Capacitance Equation – Any two conducting surfaces separated by an insulating medium exhibit the property of a capacitor. The conducting surfaces are called electrodes, and the insulating medium is called dielectric. A capacitor stores energy in the form of an electric field that is established by the opposite charges on the two electrodes.
The electric field is represented by lines of force between the positive and per unit voltage that is capacitor can store is its capacitance, denoted by C. The unit of capacitance is Farad denoted by F. By definition, one Farad is the amount of capacitance when one coulomb of charge is stored with one volt across the plates. The symbol for capacitance is shown in Fig. 1.5.
A capacitor is said to have greater capacitance if it can store more charge per unit voltage and the capacitance is given by
(lower case letters stress instantaneous values)
We can write the above equation in terms of current as
where v is the voltage across capacitor i is the current through it
Integrating both sides, we have
where v(0) indicates the initial voltage across the capacitor.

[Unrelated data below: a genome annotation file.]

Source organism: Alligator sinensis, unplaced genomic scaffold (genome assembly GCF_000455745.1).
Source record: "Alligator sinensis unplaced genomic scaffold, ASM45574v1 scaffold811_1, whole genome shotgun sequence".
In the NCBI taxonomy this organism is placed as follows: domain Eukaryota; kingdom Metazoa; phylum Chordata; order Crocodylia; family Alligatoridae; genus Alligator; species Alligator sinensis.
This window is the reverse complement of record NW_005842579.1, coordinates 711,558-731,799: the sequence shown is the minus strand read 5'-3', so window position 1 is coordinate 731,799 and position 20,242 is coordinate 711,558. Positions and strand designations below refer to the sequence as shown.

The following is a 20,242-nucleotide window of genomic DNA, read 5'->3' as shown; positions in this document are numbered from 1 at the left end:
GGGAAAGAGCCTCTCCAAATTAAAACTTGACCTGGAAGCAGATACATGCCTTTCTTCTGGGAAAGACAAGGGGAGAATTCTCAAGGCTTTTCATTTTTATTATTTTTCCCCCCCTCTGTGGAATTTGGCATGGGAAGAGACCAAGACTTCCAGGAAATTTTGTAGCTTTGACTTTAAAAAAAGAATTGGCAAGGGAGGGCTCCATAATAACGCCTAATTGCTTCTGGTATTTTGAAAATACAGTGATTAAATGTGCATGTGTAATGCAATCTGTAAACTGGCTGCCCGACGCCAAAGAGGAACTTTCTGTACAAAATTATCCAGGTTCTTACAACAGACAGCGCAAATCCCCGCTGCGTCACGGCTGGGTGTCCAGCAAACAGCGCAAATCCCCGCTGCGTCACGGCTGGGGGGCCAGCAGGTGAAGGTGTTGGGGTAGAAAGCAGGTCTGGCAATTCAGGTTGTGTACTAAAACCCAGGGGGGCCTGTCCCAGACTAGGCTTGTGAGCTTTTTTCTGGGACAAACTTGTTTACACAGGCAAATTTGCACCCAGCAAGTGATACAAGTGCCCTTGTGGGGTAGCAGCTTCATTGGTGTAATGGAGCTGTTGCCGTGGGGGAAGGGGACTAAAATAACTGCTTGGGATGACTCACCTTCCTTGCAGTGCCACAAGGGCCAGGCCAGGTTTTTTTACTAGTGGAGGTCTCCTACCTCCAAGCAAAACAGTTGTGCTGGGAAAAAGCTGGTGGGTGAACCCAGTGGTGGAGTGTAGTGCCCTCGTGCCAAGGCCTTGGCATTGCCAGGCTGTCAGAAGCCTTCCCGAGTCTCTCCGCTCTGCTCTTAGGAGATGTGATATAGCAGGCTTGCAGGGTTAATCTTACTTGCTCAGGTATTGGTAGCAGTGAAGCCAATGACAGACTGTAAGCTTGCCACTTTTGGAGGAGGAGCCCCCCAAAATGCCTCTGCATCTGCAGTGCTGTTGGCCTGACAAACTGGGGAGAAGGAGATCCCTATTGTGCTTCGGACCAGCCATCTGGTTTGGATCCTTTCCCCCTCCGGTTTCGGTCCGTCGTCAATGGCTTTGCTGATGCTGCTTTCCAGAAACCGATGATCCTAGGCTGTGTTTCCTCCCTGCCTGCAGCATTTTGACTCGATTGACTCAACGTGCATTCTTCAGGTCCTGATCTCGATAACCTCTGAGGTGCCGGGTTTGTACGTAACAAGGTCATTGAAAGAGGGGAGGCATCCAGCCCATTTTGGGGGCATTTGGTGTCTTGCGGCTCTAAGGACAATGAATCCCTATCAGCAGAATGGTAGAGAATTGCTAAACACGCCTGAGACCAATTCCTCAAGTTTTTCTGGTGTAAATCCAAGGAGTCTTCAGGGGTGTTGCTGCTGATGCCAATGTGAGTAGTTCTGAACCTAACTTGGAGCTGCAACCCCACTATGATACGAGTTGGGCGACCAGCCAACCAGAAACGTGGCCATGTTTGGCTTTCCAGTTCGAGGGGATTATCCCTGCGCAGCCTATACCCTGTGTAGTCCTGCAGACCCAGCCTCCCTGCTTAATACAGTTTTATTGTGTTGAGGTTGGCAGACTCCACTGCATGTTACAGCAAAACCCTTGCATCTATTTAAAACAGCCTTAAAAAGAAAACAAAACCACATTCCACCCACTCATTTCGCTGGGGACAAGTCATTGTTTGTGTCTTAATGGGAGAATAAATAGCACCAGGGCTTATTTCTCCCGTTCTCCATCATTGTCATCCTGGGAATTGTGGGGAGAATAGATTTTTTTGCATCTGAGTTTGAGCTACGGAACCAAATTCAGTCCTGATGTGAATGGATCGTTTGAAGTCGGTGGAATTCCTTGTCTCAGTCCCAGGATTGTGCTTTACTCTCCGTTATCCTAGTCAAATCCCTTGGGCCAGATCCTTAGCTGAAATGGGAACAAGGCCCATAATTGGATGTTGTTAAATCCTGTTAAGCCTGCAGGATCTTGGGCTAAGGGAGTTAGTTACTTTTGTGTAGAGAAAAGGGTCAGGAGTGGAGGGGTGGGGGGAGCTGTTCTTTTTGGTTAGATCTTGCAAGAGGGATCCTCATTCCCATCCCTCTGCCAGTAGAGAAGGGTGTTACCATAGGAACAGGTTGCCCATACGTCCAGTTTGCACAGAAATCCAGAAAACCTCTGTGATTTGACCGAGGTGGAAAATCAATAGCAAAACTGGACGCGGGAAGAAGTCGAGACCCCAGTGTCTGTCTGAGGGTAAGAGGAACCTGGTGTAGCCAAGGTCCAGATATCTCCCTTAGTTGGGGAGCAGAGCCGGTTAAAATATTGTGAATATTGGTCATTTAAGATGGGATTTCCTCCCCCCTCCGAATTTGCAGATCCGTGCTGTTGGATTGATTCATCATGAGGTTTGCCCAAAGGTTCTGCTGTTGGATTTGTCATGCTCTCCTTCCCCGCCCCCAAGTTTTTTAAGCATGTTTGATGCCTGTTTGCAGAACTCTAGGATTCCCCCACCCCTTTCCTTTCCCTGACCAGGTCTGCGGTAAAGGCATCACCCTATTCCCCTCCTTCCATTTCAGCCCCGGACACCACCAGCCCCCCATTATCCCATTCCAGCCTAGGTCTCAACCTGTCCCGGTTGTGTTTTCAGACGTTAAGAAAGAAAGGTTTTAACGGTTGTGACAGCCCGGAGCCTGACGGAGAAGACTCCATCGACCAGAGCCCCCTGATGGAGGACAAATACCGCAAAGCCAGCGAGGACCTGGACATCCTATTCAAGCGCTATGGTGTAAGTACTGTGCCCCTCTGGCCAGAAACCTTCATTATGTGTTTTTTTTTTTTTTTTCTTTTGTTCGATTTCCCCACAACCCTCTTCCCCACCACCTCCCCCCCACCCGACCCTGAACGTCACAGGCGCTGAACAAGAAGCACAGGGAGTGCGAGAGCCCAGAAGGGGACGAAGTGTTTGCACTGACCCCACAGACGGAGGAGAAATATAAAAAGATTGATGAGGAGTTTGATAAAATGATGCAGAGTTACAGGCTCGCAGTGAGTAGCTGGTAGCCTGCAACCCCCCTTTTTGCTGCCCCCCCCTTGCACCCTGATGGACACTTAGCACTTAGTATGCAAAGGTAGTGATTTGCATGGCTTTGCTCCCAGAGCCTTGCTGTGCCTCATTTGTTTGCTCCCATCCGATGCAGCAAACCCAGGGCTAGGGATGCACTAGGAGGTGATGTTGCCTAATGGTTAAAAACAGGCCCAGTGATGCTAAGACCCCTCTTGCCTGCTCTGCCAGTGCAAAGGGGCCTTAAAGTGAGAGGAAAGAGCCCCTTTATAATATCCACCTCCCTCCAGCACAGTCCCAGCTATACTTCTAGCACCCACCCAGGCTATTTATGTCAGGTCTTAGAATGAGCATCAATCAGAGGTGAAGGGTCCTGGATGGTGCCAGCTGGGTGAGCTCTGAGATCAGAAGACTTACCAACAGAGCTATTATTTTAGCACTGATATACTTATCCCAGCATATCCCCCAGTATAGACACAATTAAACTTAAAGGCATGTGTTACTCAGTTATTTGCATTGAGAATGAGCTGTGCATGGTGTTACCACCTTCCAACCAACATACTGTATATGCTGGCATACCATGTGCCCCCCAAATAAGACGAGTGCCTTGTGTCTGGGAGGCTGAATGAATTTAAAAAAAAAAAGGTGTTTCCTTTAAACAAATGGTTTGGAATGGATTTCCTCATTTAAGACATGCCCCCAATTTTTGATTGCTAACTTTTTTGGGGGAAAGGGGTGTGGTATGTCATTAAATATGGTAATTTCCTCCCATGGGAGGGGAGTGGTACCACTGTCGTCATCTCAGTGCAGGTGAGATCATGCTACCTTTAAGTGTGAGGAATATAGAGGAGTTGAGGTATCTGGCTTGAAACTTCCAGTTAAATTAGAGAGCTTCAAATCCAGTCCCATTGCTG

From the above equation, the voltage in a capacitor is dependent upon the integral of the current through it, and the initial voltage across it.
The power absorbed by the capacitor is given by
The energy stored by the capacitor is
From the above discussion we can conclude the following
- The current in a capacitor is zero if the voltage across it is constant; that means, the capacitor acts as an open circuit to dc.
- A small change in voltage across a capacitance within zero time gives an infinite current through the capacitor, which is physically impossible. In a fixed capacitance the voltage cannot change abruptly.
- The capacitor can store a finite amount of energy, even if the current through it is zero, and
- A pure capacitor never dissipates energy, but only stores it; that is why it is called non-dissipative passive element. However, physical capacitors dissipate power due to internal resistance.